For a USB drive I'm looking for a file system (and/or fs creation options) that

  • can be mounted without third-party drivers on both a current OS X (>= 10.7.x) and a recent Linux kernel (say stock Ubuntu 12.10)
  • with write support
  • supports as much Unix semantics and metadata as possible (symlinks, hardlinks, time stamps, Unix permissions, ownership)

Is this feasible? It seems like FAT is the safest bet in terms of compatibility but of course it doesn't do Unix permissions. NTFS seems to be read-only on OS X and doesn't support Unix permissions (and I'd be scared of conflicts in two reverse-engineered interpretations of NTFS). The Linux ext* file systems only work with extra drivers on OS X. HFS+ support in Linux seems to be not quite stable (or is it totally stable after turning off journaling?) Since the Mac is BSD-based I'd guess some variant of UFS should work on both platforms?

Clarification: I do not intend to mount the USB drive simultaneously on two computers (this would be somewhat hard to pull off via the USB interface anyhow, wouldn't it?)

3 Answers 3


Have you considered UDF, as POSIX compliant and supported by almost every device around? There's also plenty of help around e.g. Using UDF on a USB flash drive.

Alternatively you could have a look at ZFS, as there are kernel modules, with RW support, for both OS X and Linux?

  • UDF seems like the perfect solution, thanks! (ZFS seems overly complex and only marginally supported on both Linux and the Mac.)
    – Hein
    Jan 7, 2013 at 0:59

Unless you are using a filesystem type that is designed for multiple system access, your efforts are going to result in a destroyed un-recoverable fileystem. Locally mounted file systems like NTFS, ext[234], and the like REQUIRE and ASSUME that only one system is using it (read OR write). The main reason is that the local host caches some necessary items and your other system will not be in-sync to get these changes. For example, changes to the allocation table, very important not to have two systems allocating the same blocks.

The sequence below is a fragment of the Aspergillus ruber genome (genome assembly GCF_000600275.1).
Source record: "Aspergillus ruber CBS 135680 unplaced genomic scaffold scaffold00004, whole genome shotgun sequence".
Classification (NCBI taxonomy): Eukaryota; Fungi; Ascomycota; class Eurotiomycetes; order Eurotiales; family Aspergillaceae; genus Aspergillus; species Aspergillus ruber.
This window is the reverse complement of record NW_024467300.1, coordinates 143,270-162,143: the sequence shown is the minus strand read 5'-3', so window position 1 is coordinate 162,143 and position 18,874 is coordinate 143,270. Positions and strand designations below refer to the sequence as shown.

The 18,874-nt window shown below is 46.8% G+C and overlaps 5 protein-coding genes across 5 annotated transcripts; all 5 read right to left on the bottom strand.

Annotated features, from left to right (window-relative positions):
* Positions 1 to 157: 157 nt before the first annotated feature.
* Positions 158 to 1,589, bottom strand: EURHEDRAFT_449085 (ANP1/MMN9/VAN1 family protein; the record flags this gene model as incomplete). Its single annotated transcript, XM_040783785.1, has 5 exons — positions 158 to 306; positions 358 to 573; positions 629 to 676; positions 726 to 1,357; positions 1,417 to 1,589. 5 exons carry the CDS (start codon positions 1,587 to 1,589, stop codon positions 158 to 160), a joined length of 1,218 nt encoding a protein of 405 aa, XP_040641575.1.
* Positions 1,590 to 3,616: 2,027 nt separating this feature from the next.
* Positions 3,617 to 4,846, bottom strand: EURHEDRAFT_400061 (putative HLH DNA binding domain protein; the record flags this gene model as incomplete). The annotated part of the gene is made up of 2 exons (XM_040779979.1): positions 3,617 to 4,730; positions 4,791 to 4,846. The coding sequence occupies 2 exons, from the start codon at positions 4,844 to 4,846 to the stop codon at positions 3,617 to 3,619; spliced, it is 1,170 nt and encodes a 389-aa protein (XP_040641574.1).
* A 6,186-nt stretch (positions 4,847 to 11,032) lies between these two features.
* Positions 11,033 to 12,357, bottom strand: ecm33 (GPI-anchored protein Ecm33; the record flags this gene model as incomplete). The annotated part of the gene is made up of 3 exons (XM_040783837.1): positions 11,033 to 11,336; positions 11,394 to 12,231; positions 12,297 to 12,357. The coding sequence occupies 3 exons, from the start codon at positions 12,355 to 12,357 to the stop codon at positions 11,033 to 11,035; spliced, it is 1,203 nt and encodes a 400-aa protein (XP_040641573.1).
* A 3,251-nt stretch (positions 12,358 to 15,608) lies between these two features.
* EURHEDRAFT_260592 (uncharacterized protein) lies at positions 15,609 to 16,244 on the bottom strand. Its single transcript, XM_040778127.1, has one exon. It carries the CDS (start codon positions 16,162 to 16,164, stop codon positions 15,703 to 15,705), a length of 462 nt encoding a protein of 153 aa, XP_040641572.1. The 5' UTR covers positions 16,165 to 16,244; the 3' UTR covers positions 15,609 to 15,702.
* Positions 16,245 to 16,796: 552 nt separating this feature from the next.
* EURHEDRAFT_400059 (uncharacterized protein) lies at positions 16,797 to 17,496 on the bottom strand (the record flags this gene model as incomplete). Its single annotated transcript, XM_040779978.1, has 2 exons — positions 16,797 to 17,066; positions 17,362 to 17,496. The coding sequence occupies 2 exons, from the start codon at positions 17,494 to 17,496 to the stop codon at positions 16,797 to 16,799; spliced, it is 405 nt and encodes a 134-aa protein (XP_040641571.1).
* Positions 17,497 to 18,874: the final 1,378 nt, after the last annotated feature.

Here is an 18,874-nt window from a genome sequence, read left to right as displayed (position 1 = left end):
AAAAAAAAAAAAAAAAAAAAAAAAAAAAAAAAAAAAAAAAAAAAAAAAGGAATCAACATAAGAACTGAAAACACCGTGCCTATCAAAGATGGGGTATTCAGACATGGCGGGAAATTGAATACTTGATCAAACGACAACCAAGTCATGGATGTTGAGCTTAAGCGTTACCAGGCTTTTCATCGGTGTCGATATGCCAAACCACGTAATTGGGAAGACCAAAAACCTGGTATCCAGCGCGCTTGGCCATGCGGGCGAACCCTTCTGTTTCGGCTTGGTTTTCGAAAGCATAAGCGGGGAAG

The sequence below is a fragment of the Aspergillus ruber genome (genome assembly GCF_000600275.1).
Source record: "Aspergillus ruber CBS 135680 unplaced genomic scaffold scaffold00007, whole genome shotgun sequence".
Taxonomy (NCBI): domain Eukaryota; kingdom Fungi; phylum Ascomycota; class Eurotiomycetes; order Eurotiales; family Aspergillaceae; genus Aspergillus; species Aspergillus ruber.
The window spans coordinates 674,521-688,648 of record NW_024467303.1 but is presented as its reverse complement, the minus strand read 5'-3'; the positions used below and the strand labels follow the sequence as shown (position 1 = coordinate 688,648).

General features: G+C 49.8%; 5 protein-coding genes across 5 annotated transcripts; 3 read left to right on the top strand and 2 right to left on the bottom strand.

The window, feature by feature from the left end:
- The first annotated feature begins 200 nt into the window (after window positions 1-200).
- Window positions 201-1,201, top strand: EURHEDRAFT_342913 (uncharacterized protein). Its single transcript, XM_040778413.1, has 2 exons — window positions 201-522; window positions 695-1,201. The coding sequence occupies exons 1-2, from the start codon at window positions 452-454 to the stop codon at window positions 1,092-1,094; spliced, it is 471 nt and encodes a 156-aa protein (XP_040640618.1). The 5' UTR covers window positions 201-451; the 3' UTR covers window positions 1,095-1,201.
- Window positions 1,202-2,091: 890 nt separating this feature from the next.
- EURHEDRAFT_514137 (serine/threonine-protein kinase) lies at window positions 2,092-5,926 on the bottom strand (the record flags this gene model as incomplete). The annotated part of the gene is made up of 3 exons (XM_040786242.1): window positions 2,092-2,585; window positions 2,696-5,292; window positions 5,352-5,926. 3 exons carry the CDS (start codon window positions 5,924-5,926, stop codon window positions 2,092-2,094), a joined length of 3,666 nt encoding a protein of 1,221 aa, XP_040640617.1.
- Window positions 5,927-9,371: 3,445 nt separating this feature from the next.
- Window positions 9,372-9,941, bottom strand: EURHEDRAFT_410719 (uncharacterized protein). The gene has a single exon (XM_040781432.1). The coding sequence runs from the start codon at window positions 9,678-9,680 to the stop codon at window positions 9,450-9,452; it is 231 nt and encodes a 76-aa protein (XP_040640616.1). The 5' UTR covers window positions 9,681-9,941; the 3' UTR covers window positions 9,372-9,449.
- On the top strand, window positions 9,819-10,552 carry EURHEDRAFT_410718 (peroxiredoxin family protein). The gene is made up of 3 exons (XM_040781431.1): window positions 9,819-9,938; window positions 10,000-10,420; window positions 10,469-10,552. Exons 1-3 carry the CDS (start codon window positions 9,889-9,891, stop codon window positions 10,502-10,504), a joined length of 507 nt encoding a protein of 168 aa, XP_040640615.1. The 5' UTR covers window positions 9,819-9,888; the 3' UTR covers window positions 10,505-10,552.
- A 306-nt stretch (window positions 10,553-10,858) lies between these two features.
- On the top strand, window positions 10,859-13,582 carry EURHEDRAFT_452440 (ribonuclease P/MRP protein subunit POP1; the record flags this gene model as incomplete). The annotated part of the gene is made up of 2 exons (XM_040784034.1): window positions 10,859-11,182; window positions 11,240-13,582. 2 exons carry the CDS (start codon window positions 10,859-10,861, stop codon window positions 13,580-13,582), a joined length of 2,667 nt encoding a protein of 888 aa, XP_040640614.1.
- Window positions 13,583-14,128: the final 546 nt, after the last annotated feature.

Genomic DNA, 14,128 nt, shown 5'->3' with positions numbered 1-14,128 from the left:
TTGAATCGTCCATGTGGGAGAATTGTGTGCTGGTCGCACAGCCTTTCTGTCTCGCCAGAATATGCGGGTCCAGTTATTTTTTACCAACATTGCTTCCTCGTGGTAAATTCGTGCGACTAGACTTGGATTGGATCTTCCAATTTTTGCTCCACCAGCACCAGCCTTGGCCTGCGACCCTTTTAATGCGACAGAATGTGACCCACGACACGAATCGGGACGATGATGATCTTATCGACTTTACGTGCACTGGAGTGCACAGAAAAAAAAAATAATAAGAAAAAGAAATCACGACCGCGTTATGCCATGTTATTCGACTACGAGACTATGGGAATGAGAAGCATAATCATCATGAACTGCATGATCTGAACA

The only type of filesystem that allow shared access are NFS and possibly CIFS, where these fall under a client/server type of operation.

I'm sure that there are other file systems that might be able to do what you ask out there but its not something you are going to normally see and will require some moderately extensive configuration and testing to verify operations.

  • 1
    Thanks for your input :-) Yes I agree that mounting the same drive simultaneously on two machines is tricky and I clarified my question to exclude that -- I'm only looking for a format that can be mounted at different times on either OS X and Linux.
    – Hein
    Dec 31, 2012 at 19:02

If you consider UDF, note that it is a little sticky to format it on linux, and that it can be very difficult to get windows to recognize a UDF formatted drive. Mac, apparently, recognizes UDF well.

It is better to use the entire drive as UDF, and not partition it up. Actually, UDF does not use partitions. Use the following commands to zero the MBR, make the UDF file system, and mount it:

 dd if=/dev/zero of=/dev/sdx bs=512 count=1
 mkudffs --media-type=hd --blocksize=512 /dev/sdx
 mount -t udf -o bs=512 /dev/sde /media/udf

See this question for more detail.

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